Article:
In Jolts! master trainer - introduces a brand-new set of powerful training activities specially designed to get participants to sit-up, listen, and learn. These interactive experiential games and activities give participants a powerful wake-up call, startling them into re-examining their assumptions and habitual practices, and encouraging self-reflection, problem solving, and fresh perspectives. The activities in Jolts! are interactive and emotionally charged--carefully chosen for their ability to make participants think, and think differently. Written for trainers at all levels and HR professionals"--
Dementia friendly communities environmental assessment tool
The DFC-EAT has been carefully constructed to help us
understand more about how our buildings can support,
or hinder, people with dementia. Your comments on your
experience in using it, and the spreadsheet available here,
would be very welcome.
Family carer group education program : a resource for health care professionals working in palliative care DVD
This DVD provides practical resource for educators of family carers of people diagnosed with a life threatening illness who require palliative care. It provides strategies to support them in what can be a very difficult but often rewarding experience. Providing the best support to a person who needs palliative care can be made easier by getting appropriate information and finding the relevant resources. This means knowing what questions to ask, when and who to ask, and importantly how to look after oneself. The DVD is made by experts, informed by the latest research. Most notably, it includes information from past family carers, who have been in a similar situation. We can learn valuable insights from first hand knowledge. The producers are confident that this significant resource will help, whether you are reading it just in case, or in those moments when the road ahead seems just a little too difficult to find.
I am me : Personal stories about living with physical disability
This DVD is a community resource that, through personal stories of empowerment, focuses on the unique supports for people with a physical disability and dementia and challenges the prevailing culture of client dependency.
Living with intellectual disability and dementiaPeople are living longer, and that includes people living with an intellectual disability. However, research shows that people living with an intellectual disability may begin ageing much earlier and have an increased risk of dementia. Warning signs and changes in memory can be harder to detect in a person with an intellectual disability and sometimes communication difficulties make common memory tests challenging. Getting a dementia diagnosis and support can be a difficult process.
Alzheimer’s Australia New South Wales (NSW) has developed a new resource to support people living with dementia and intellectual disability, and the individuals and organisations working in the disability and aged care sectors who assist them. The DVD Living with Intellectual Disability and Dementia contains information on assessment and diagnosis, and the support available for people living with dementia and intellectual disability, enabling their ongoing involvement in the community.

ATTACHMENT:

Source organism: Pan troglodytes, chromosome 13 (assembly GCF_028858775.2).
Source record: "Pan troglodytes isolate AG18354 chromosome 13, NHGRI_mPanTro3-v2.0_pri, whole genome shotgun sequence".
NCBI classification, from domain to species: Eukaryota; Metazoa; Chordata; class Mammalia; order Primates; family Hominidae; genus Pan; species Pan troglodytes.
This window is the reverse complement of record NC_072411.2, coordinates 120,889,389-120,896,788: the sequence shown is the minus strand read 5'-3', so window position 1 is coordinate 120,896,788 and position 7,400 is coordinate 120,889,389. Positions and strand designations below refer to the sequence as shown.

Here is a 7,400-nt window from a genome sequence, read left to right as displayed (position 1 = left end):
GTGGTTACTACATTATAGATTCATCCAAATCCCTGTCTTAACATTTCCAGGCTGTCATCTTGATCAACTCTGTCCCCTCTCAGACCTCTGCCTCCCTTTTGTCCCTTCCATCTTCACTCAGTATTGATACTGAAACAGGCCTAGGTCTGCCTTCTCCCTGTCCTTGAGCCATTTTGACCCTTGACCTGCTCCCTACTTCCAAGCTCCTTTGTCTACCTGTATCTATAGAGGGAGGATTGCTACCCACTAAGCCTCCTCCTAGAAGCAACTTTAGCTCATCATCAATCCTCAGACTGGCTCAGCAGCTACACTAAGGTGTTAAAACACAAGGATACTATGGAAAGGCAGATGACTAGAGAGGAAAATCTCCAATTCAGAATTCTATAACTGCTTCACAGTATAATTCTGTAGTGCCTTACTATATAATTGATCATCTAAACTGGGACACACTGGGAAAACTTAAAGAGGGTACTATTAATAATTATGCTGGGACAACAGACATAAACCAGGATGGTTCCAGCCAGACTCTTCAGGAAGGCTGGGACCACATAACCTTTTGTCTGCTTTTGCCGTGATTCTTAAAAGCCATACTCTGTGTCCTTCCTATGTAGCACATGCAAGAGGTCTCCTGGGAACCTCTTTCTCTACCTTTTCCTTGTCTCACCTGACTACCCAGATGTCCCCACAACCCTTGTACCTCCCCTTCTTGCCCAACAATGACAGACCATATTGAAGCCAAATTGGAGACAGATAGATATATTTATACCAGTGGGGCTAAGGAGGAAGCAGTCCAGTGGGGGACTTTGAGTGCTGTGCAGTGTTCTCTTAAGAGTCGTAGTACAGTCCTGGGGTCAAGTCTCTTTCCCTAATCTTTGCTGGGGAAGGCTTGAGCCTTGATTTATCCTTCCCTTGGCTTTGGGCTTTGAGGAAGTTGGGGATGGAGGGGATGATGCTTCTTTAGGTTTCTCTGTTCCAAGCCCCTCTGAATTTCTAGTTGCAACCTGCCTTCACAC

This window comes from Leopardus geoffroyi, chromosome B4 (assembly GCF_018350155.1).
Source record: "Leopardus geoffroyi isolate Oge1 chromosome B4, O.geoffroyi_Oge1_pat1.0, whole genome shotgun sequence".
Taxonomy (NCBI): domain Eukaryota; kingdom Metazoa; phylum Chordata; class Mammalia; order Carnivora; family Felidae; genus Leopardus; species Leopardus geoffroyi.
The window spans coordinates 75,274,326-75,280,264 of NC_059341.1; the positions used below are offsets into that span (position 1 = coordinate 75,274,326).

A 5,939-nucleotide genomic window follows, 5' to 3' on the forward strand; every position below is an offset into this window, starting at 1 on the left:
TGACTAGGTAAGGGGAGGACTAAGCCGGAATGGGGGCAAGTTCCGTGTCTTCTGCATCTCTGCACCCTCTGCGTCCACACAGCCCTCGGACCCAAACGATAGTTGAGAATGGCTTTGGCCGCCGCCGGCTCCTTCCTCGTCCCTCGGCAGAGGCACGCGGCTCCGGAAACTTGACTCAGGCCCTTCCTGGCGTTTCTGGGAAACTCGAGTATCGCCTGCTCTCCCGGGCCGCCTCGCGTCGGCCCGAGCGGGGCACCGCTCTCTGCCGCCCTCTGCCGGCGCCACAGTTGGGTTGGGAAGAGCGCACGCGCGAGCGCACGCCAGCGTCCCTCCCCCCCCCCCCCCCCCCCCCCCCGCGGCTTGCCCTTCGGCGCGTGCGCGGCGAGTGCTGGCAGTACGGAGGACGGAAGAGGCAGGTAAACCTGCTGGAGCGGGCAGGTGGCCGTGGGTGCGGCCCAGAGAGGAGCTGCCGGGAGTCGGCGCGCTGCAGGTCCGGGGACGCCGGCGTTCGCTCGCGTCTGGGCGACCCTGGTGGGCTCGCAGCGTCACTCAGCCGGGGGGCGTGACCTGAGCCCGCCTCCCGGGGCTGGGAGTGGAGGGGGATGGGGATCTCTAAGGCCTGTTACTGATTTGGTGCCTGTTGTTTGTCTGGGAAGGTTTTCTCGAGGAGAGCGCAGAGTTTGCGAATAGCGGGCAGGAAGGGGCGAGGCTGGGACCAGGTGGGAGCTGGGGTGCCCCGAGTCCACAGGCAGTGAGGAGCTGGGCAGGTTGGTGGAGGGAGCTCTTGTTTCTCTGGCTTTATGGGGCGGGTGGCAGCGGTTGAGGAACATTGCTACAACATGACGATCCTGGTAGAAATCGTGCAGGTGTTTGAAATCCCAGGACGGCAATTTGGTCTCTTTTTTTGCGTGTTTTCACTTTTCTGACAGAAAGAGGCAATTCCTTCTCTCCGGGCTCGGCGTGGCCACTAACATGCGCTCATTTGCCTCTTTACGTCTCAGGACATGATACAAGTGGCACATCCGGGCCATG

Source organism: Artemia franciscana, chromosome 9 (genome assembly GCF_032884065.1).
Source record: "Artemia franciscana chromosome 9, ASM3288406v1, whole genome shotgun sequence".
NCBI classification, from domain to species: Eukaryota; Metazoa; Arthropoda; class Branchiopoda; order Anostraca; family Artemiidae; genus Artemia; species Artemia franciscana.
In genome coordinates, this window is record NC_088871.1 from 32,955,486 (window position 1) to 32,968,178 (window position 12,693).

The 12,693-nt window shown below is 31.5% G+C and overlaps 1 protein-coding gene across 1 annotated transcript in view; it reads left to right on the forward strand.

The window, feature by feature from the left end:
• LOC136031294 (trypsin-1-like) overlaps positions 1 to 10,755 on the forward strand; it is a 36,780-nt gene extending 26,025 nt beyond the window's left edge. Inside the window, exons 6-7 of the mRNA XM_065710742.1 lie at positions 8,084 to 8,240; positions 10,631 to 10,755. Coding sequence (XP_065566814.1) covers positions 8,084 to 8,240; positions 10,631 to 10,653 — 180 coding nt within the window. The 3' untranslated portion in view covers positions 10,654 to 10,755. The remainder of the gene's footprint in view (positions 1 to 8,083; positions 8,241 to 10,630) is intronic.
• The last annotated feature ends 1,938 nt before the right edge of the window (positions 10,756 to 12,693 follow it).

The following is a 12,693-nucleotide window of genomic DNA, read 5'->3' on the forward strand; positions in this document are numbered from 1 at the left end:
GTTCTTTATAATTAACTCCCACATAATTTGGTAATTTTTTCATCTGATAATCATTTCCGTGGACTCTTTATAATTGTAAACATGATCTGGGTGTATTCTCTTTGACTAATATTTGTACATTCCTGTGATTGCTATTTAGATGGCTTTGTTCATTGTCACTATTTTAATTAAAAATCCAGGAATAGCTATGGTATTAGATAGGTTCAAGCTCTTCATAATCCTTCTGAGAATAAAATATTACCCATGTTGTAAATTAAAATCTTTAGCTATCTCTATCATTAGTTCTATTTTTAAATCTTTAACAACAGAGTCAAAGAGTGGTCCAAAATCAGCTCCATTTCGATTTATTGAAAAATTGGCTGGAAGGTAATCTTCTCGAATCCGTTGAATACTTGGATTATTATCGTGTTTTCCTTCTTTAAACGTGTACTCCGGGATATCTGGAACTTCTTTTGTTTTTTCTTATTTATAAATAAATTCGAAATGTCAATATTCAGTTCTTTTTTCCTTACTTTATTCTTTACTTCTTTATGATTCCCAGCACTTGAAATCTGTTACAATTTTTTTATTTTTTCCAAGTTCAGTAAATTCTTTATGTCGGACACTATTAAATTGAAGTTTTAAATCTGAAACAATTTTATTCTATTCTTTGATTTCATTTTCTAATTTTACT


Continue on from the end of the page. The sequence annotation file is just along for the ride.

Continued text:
It is also a resource for family members and friends who are concerned about signs of cognitive decline in a relative or friend who lives with an intellectual disability. The DVD includes real life experiences and perspectives from care and community workers providing valuable insight into challenges faced and how information on support services can be accessed to provide the best possible care.
Professor Julian Trollor, Head, Department of Developmental Disability Neuropsychiatry, University of NSW, provides expertise about the different forms of dementia and the difficulties associated with diagnosis, discussing some of the changes that a person, their family, carer or support staff may notice, prompting further investigation.
The DVD is an important education tool, says Danielle White, Alzheimer’s Australia NSW Manager Education and Sector Development.
“With funding provided by the NSW Department of Family and Community Services, this resource aims to bring a higher level of awareness and understanding of dementia for those who are working and caring for people living with an intellectual disability,” Ms White says.
“While improved access to quality health support, better living conditions and enhanced social engagement has seen the life expectancy of people with an intellectual disability increase significantly in the past 30 years, it has also led to an increase in age-related diseases and conditions including dementia, which is a significant and growing health issue in Australia.”
Alzheimer’s Australia NSW provides ongoing professional education to both the aged and disability sectors, and free carer education sessions to family members and friends of people living with an intellectual disability and dementia.
Homelessness & DementiaThe number of people diagnosed with dementia increases every week. Currently there are more than 332,000 people in Australia living with dementia. This number is predicted to rise by one third over the next decade. It is also estimated that more than 24,000 younger people are living with dementia.
At the same time significant numbers of Australians are experiencing homelessness. These are people in vulnerable situations who face great challenges in accessing good brain health interventions and access to robust and appropriate dementia services and support, at a time when they need it most.
The link between dementia and the social causes of the health of homeless people are highlighted in this resource.